The process of decomposition is a very complex but natural one. There are many organisms that create the breakdown of organic matter. Most are not seen by the human eye, but they are there throughout the process. Others that are large enough to see are usually associated with the later breakdown stages.

Something Got You Bugged?

So you've been working on your compost pile for eight months and figure it's time to harvest and use some of that "good stuff" you've been making.  So out you go to your compost bin and you find ... BUGS!!! What do you do now?

First, don't panic! Not all bugs are bad. In fact, all bugs play a role in nature. Many compost pile organisms eat other organisms and turn them into compost. At least one-third of the volume in a compost pile is made up of the dead, decomposed bodies of soil organisms.

Still, you don't want just any old bugs in your compost pile. So lets learn about what you might find in your compost pile so you'll be able to decide whether there really is a problem or not.

The Compost Food Web

If you are just trying composting for the first time, you may be surprised by the size and complexity of the community of small organisms that take up residence in your compost pile. These organisms, which include many insects, bugs, slugs, bacteria, and fungi, form what is called a "food web." In the food web, each organism has a job to do in turning your organic waste into dark, crumbly finished compost.

The food web decomposition process is divided into three levels:

  • Level One (primary consumers) is comprised of the organisms that shred organic matter and the microscopic organisms that eat the shredded organic residues.
  • Level Two (secondary consumers) is comprised of the organisms that eat level one organisms.
  • Level Three (tertiary consumers) is comprised of the organisms that eat level two organisms.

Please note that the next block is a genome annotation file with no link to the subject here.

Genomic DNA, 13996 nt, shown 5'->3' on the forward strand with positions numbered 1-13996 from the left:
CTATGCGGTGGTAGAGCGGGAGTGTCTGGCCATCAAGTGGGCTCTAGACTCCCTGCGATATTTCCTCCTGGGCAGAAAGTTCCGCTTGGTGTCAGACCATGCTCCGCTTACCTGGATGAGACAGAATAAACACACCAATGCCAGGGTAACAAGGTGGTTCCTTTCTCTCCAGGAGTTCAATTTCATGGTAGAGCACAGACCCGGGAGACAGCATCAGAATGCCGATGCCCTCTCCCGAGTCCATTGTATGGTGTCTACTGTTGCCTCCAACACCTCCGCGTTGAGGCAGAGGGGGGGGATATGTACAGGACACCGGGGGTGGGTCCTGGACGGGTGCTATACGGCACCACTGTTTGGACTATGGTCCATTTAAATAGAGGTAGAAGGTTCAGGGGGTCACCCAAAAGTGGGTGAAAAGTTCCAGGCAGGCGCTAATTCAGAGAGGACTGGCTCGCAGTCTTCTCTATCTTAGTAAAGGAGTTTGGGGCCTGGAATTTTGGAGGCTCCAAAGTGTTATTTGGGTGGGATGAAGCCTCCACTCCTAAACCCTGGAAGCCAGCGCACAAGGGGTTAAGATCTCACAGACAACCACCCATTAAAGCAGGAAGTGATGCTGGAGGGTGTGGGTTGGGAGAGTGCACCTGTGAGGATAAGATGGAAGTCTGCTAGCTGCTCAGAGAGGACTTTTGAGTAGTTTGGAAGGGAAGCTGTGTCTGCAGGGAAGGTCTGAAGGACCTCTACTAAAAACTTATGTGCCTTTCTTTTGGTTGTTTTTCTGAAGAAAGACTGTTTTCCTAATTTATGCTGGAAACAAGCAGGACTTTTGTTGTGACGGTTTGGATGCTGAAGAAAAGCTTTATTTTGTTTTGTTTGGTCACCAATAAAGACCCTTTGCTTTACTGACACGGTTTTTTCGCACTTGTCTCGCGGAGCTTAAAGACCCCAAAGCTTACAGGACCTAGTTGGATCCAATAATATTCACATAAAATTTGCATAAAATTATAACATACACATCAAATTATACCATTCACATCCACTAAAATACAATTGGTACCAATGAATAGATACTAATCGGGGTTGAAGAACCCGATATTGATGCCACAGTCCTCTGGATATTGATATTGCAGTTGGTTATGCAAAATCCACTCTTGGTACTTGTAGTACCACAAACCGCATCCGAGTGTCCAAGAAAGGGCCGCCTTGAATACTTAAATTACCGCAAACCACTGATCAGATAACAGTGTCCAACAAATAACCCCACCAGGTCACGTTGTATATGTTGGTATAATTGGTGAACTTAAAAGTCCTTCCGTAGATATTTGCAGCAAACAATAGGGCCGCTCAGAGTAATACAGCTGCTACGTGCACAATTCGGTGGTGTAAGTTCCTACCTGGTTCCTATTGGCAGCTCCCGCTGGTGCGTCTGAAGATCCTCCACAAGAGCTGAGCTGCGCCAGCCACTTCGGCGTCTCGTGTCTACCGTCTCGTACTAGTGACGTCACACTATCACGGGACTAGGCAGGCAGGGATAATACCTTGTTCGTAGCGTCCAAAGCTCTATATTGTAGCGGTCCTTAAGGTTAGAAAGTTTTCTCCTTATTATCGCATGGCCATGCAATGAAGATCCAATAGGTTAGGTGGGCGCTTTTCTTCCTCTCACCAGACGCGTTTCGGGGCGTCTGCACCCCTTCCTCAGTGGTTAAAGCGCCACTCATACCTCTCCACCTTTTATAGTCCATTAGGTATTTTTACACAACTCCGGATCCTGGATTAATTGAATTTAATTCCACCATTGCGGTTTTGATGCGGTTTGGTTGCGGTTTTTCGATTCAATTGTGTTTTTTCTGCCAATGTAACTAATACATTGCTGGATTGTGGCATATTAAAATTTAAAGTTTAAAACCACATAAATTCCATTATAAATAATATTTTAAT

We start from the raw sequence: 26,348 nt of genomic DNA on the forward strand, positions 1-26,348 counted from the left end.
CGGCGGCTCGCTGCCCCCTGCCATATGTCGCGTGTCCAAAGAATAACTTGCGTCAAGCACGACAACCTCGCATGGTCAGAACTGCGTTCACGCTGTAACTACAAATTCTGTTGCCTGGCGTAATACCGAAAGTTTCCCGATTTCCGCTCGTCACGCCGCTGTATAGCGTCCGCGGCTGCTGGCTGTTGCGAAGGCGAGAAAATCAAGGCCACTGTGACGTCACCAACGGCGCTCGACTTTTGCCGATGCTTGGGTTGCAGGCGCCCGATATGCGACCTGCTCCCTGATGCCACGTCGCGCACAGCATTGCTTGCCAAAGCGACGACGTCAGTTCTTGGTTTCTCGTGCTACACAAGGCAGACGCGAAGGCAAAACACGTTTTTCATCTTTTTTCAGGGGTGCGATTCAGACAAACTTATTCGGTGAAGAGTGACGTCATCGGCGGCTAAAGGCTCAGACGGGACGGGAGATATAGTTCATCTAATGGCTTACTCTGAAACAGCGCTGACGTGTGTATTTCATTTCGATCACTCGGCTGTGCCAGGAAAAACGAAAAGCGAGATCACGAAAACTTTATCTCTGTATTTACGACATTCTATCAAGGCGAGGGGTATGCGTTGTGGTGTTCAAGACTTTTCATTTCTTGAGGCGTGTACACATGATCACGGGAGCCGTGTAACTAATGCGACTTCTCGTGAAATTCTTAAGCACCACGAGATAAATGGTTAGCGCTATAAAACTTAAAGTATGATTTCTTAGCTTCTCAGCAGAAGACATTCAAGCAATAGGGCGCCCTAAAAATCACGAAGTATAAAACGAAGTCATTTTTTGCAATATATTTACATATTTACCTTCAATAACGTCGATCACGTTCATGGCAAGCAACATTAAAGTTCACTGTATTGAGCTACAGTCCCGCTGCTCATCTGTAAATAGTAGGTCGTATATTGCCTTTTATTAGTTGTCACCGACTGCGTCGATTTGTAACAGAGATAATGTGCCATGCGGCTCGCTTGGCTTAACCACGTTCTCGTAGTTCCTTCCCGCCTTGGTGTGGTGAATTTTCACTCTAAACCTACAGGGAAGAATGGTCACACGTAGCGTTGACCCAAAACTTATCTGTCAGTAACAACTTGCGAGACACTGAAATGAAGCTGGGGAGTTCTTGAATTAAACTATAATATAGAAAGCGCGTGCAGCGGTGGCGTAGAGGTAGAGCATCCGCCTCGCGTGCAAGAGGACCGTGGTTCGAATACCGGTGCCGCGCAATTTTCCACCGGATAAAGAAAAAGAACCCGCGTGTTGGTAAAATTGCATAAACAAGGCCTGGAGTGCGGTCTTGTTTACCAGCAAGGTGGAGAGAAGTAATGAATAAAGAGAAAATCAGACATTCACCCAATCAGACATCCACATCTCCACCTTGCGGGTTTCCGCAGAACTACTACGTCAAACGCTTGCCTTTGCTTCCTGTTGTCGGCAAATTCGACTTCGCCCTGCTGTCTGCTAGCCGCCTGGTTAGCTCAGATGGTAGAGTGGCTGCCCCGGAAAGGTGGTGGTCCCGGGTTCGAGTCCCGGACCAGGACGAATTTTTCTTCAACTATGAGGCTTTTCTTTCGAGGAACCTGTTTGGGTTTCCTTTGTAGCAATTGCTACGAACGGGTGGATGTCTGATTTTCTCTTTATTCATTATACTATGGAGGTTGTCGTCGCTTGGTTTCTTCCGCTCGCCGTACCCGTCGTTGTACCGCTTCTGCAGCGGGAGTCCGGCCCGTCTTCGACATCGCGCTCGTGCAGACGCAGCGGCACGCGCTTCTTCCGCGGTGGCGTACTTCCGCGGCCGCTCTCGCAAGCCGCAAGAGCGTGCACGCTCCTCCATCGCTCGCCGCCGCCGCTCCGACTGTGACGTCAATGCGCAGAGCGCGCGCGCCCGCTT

Maintaining the Balance

All members of the compost food web are very beneficial to your compost pile and should be left alone to do their work. They need each other to survive. If you remove any of the member organisms through the use of insecticides, you will interfere with their natural cycle as well as contaminate your compost with insecticide residues. While the organisms are busy recovering from the imbalance created in their food web, your compost pile will be decomposing much slower. On the other hand, if you are willing to closely monitor the temperature in your compost pile, you can speed up the process by gathering excess sow bugs, earwigs and slugs and adding them to your pile after it has cooled.

The "Great Escape" Issue

Home composters often fear that the hungry organisms in the compost pile may escape to the garden or lawn and eat everything in sight. Fortunately, this is not the case. The compost pile is their preferred environment. In fact, other organisms from the garden or lawn may leave their homes and go into the compost pile!

However, if you are concerned about the food web in your compost pile "breaking out," try the following tips:

  1. Create a barrier by spreading a line of wood ash (not barbecue ash because of fat residues) or crushed egg shells around your compost pile. This will keep the activity contained within the pile.
  2. A similar, but more lethal technique, is to sink small margarine containers full of stale beer, molasses and water, or yeast and water in the ground around the compost pile. Unsuspecting slugs, sow bugs, and earwigs will be attracted to the liquid, crawl inside, and drown.

Of course, some bugs and insects may overpopulate parts of your garden. If this is the case, try the following solutions.

Compost piles made entirely from yard trimmings do not usually attract flying insect pests in large numbers. So if you have flies, particularly fruit flies, you're probably putting food waste too close to the surface in your pile or you are including meat or dairy products, or even animal manure. Flies can be greatly reduced by keeping meat, dairy, and manure out of the pile. Also, you should bury all the plant food waste in the center of the pile and cover the top of the pile with a one-inch layer of soil, dry leaves, or finished compost. Ensure that the pile is not too damp or too acidic by maintaining a balance of materials. You could also compost your food waste in a worm bin or just bury them under 8- to 10-inches of soil.

If you discover earwigs on your plants, there are two solutions. Earwigs can be trapped in rolled up newspaper, old hose, or corrugated cardboard and shaken into the compost pile. Another solution would be to simply spray the offending earwigs with a solution of one tablespoon of liquid soap detergent combined with one quart of water. This will kill the earwigs that are doing damage and spare the helpful bugs that are eating dead organic material.

Home Composting